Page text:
ALERT -- Gov. Rick Scott urges Floridians to get out before Irma hits
Florida Gov. Rick Scott issued a stern warning about Hurricane Irma on Wednesday, saying the Category 5 monster could be even more dangerous than Hurricane Andrew a quarter-century ago.
Scott, who has declared a statewide emergency, urged residents to heed mandatory evacuation orders that were declared locally throughout the Sunshine State.
“I cannot stress this enough: Do not ignore evacuation orders,” Scott said during a morning news conference. “We can rebuild your home, but we cannot rebuild your life. Take what you need, but only what you need.”
Monroe County — which encompasses the Keys — issued mandatory evacuations for visitors that began Wednesday morning. The order will be issued in the evening for residents as well, the governor’s office said.
People with special needs will be evacuated from Miami on Wednesday, and Miami-Dade officials are advising residents in low-lying areas to also move out, officials said.
Storm models show multiple potential paths for the hurricane, but Scott warned residents not to wait for Irma, which could hit the east or west coast of Florida by early Sunday and unleash a deadly storm surge.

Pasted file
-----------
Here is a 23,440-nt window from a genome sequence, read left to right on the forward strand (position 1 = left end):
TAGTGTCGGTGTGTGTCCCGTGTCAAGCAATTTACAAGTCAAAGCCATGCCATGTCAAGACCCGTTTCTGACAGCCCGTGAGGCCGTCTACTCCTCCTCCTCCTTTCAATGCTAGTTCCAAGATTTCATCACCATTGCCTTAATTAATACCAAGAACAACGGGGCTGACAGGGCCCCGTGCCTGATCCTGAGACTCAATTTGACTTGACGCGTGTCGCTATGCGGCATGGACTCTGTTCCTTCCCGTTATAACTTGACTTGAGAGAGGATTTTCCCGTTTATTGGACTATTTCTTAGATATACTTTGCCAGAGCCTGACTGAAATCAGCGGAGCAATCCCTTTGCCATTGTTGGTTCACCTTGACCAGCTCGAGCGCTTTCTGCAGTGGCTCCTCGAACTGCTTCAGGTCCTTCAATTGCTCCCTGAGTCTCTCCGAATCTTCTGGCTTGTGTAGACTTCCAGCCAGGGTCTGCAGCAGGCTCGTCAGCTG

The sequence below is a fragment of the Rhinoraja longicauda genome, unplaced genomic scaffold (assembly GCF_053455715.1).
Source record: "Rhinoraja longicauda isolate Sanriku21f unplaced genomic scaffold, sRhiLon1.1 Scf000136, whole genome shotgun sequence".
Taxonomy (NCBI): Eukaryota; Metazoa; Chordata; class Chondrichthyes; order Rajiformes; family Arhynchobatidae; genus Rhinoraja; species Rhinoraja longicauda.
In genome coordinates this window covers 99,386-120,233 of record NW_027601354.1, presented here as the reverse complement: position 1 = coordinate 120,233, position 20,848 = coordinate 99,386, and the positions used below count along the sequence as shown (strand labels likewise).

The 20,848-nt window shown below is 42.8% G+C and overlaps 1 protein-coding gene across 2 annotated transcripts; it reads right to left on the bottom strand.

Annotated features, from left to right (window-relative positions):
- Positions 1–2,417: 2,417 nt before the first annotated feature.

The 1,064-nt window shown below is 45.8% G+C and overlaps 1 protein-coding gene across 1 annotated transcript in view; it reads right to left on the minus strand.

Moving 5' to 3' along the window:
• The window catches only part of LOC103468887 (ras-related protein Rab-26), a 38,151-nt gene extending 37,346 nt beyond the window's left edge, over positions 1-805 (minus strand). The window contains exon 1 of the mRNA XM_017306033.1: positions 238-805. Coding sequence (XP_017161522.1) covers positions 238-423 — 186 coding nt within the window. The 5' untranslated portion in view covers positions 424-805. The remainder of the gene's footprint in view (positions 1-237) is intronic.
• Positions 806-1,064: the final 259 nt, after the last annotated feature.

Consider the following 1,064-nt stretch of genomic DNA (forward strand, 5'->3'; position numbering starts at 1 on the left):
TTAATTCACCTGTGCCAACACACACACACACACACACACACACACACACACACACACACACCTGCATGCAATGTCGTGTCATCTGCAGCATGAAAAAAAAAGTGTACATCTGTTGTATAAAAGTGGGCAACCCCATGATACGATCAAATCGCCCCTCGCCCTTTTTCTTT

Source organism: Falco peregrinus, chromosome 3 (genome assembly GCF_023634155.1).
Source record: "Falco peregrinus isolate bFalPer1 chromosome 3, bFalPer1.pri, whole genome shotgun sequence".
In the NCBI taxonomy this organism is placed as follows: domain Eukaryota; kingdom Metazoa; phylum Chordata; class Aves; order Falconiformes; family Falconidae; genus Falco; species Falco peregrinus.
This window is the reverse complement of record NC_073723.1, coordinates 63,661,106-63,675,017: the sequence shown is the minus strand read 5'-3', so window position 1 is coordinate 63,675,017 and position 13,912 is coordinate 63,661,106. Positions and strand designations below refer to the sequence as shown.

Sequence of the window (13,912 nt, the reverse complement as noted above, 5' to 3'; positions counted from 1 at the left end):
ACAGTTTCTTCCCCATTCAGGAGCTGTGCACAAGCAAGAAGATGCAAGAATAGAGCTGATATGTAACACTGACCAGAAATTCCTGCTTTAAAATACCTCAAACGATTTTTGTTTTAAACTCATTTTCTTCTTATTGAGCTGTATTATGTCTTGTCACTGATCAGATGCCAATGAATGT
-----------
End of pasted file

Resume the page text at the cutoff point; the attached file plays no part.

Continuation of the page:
The hurricane is likely to hit the Florida Keys, according to meteorologists, but Scott said it also could target Fort Myers, Naples and Miami.
“It sure looks like it’s going to bear down right in the middle of Florida,” he told “Good Morning America” earlier Wednesday.
He said the approaching storm was “bigger, faster and stronger” than Andrew, which slammed into Florida in August 1992 as a Category 5 — the most destructive hurricane to ever hit the state at the time.
In total, the hurricane — which devastated Miami-Dade County — destroyed more than 63,500 houses, damaged more than 124,000 others, caused $26.5 billion in damages and left 65 people dead.
On Monday, Scott activated 100 members of the Florida National Guard to be deployed across the state, and another 900 National Guard members on Wednesday.
All 6,000 members are to report for duty Friday, he said.
Irma has sustained winds of 185 mph — with gusts topping 200 mph — and is forecast to move north of Puerto Rico and the US Virgin Islands on Wednesday afternoon.